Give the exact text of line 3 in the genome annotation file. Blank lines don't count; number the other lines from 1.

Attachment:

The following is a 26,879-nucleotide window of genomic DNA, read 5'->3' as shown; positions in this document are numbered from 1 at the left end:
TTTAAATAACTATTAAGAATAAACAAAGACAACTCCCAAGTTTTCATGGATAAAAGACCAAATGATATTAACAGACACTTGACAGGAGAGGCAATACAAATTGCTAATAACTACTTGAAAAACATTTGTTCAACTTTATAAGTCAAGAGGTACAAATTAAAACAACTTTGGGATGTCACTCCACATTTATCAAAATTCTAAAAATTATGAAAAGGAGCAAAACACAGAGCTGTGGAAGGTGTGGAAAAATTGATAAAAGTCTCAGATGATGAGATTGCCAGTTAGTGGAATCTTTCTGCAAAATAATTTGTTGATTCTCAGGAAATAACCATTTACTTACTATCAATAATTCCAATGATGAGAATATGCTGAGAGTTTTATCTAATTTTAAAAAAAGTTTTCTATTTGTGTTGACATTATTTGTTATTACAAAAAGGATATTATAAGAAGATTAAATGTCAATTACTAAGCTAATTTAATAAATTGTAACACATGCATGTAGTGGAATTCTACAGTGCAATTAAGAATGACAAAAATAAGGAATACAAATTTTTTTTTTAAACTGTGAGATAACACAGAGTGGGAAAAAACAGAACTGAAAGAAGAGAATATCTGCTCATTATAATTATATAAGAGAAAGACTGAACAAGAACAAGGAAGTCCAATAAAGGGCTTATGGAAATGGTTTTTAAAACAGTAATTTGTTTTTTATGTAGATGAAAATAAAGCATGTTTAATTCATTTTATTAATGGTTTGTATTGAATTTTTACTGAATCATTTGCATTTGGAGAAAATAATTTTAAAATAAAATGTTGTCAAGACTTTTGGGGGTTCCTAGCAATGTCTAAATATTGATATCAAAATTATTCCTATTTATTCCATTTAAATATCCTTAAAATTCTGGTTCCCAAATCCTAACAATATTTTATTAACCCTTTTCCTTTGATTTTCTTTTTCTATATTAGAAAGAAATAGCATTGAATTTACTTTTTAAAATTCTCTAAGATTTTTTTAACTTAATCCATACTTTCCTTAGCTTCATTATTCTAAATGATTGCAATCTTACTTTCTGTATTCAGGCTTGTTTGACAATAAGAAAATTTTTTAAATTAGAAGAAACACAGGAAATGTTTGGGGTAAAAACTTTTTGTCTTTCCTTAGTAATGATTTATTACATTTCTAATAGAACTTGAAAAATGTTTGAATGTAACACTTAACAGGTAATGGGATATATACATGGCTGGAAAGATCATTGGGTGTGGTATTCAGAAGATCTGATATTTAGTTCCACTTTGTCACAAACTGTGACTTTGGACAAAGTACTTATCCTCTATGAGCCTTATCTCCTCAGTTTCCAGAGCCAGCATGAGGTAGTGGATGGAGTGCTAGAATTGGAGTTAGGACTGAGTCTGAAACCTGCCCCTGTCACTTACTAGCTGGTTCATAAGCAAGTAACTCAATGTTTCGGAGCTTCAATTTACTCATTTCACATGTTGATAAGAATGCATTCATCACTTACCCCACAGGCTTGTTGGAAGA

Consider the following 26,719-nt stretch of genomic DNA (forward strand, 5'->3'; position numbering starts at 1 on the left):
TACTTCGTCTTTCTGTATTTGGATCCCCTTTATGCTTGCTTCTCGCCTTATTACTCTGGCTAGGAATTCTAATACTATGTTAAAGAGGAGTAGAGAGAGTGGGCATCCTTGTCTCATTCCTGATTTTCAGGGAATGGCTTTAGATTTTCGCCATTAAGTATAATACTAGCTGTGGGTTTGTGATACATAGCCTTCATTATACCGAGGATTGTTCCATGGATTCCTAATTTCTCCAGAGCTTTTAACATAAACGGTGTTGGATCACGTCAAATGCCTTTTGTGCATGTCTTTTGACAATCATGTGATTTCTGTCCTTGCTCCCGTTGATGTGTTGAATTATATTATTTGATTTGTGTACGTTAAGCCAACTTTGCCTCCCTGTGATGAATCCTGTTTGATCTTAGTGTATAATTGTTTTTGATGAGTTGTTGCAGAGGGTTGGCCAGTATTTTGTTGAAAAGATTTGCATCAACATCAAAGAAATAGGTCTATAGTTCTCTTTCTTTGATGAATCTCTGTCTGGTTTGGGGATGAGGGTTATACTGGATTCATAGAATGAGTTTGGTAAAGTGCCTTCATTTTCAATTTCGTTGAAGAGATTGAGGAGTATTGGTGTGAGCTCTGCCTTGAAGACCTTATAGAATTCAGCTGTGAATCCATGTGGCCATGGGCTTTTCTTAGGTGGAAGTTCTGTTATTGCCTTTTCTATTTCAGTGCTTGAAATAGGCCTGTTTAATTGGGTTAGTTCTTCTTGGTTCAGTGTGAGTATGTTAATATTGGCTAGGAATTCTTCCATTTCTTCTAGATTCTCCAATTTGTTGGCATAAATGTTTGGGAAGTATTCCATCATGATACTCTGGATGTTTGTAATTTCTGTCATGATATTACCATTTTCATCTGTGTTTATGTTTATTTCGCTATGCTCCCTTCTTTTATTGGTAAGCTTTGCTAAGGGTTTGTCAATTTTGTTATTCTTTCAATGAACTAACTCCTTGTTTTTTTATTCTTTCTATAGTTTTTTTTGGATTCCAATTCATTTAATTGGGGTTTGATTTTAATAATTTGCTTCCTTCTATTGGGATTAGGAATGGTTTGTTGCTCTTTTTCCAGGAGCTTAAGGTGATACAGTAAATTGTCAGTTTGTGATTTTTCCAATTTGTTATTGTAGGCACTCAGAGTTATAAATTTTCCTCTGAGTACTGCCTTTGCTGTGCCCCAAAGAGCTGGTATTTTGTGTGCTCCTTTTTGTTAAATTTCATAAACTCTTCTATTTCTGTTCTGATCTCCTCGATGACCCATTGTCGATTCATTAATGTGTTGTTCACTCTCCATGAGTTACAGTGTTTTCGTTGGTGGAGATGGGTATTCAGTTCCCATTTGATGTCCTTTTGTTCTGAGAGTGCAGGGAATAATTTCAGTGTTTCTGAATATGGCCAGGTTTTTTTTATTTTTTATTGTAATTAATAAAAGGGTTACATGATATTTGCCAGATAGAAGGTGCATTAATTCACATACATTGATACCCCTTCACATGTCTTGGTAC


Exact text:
Consider the following 26,719-nt stretch of genomic DNA (forward strand, 5'->3'; position numbering starts at 1 on the left):